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HOW refreshing after the havoc engineered by Islamists over the Danish cartoons.

A Pakistani swim coach has persuaded her government to allow women to swim in open competition.

They must wear neck-to-knee costumes. Just like the ones Ian Thorpe wears.

Teenagers Rubab Raza and Kiran Khan, who are competing at the Commonwealth Games, are the proteges of Mrs Veena Masud.

This woman should be recognised as a modern-day Muslim hero.

Their achievement in swimming in public is a guided missile launched at the heart of Taliban ideology.

When Treasurer Peter Costello said devotees of sharia law should consider leaving Australia to live in countries where sharia is imposed, his comments were criticised as being "divisive" and "racist".

It is Islam which is divisive because it divides people into Muslim and "dhimmis" (non-Muslims).

Lebanese Christians and non-Muslims of so-called Middle-Eastern appearance, have little difficulty integrating into Australian society.

It is religion, not race, which is the problem. While Muslim leaders objected to Costello's comments, they have not expressed opposition to sharia and its atrocious treatment of women. It is their failure to do so which merits distrust.

Australian Muslims complain they are being targeted for the misdeeds of a few extremists.

But non-Muslims will remain wary until Australian Muslims publicly dissociate themselves from the discrimination suffered by Christians, Jews and Baha'i in Iran and Saudi Arabia. This is where some of the money for mosque-building and Islamic schools comes from.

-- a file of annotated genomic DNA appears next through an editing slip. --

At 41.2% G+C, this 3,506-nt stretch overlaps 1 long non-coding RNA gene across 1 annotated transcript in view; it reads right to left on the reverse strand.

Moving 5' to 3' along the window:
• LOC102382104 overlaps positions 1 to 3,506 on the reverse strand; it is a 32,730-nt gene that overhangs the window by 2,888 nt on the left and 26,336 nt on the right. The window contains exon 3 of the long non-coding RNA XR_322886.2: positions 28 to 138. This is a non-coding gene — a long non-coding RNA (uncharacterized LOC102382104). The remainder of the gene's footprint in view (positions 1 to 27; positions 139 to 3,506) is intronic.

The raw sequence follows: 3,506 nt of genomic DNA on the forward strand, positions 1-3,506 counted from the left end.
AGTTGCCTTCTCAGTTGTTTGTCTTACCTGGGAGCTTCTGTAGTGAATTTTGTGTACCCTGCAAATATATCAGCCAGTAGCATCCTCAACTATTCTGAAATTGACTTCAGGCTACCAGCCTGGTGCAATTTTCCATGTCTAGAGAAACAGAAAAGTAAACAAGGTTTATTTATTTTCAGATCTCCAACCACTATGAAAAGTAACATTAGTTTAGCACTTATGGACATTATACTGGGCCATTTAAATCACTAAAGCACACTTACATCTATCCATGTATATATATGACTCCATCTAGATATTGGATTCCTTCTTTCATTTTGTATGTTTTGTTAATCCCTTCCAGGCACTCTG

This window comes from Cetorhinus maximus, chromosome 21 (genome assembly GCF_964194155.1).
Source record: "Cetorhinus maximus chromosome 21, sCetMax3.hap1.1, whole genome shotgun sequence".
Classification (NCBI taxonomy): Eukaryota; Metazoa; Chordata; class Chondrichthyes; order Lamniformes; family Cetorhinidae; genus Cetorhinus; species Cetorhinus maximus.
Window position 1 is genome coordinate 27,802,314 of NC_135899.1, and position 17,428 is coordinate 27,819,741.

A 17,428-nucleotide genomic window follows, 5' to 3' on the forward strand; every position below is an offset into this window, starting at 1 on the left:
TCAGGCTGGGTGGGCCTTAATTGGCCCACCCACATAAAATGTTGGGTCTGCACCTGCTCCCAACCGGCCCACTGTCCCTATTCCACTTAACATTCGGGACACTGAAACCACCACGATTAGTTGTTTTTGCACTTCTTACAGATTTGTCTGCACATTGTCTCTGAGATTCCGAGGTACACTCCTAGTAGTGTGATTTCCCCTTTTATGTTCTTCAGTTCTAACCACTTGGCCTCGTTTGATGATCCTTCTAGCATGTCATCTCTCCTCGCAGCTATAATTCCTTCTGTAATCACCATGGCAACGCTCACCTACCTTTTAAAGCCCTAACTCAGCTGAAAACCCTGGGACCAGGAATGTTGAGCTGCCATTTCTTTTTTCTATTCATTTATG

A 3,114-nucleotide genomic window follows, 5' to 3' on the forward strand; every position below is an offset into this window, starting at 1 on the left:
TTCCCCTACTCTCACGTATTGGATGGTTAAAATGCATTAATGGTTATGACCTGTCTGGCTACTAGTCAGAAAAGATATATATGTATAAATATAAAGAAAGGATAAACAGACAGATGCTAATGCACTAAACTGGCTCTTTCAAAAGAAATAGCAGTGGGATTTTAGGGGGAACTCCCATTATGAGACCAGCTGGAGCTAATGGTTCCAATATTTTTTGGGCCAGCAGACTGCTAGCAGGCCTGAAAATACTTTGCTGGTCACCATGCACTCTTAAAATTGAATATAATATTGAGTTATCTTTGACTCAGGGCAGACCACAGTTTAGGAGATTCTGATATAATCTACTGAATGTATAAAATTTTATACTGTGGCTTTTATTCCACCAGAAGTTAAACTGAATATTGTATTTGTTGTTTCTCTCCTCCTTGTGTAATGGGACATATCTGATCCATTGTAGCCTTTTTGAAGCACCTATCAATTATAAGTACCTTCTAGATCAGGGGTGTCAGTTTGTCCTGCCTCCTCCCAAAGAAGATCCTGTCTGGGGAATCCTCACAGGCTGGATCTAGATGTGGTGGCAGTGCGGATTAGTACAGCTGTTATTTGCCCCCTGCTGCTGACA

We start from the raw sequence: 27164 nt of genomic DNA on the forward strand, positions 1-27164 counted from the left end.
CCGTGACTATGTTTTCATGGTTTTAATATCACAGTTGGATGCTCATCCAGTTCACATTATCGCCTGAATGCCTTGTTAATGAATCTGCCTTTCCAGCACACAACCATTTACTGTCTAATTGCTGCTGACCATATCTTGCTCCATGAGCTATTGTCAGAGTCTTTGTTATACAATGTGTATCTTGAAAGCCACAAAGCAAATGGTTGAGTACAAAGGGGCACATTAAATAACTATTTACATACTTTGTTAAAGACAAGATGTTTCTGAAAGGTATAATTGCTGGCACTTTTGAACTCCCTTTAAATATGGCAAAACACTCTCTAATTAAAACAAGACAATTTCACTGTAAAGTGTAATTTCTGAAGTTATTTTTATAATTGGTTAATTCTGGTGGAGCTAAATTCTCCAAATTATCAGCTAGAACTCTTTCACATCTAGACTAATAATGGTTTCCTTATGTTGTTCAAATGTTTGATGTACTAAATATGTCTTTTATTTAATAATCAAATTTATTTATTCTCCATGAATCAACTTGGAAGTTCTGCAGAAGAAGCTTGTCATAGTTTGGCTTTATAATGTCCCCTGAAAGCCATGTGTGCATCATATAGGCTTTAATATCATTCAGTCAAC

Muslims here are free to practise their religion and to convert others. In many Muslim countries, a convert to Christianity would be convicted of apostasy and sentenced to death, as would those who converted him.

In Saudi Arabia one cannot carry the Bible, and the only Christian worship services are probably at the US Embassy.

Why do Saudis feel so threatened by Christian prayers?

In Doha, capital of Qatar, there is a Catholic church on land donated by the Emir and the sky hasn't fallen in.

Another Muslim heroine is Shah Bano, an Indian, whose husband after 40 years of marriage divorced her and stopped paying maintenance.

She was an ordinary housewife, who looked after husband and children and did not object when he took a second wife. But when he stopped paying maintenance, she filed a case with the local magistrate citing Indian law, which requires husbands to support indigent wives.

The case ended in the Supreme Court, which found in favour of Shah Bano and ordered her husband to pay maintenance. The verdict was welcomed by progressive Muslims but enraged conservatives.

Her husband, Mohammed Khan, cited sharia, which requires husbands to pay alimony for only three months, unless their ex-wife is pregnant.

Conservative Muslims lobbied then prime minister Rajiv Gandhi to move a Bill, which under the guise of religious freedom, would exclude Muslim women from the maintenance provisions of Indian law.

On September 11 (a symbolic date, but this time in 2005) Ontario Premier Dalton McGuinty announced Ontario would outlaw all forms of religious arbitration, including sharia.

Canadians can thank Homa Arjomand, another Muslim heroine, who is director of the International Campaign against Sharia Court.

As counsellor for a Toronto agency helping Muslim women fleeing abusive marriages and physical assault, Arjomand understands the insidious nature of sharia and aims to eliminate it in Iran, Iraq, India, Pakistan and Nigeria.

The Olympic movement could do far more for Muslim women's sport.

South Africa was banned from the Olympic Games during its era of race discrimination. Men from Muslim countries that do not allow women to play sport in public should be banned from international competitions.




BABETTE FRANCIS is co-ordinator of the Endeavour Forum, a counter- feminist, anti-abortion group



Member Organisation, World Council for Life and Family

NGO in Special Consultative Status with ECOSOC of the UN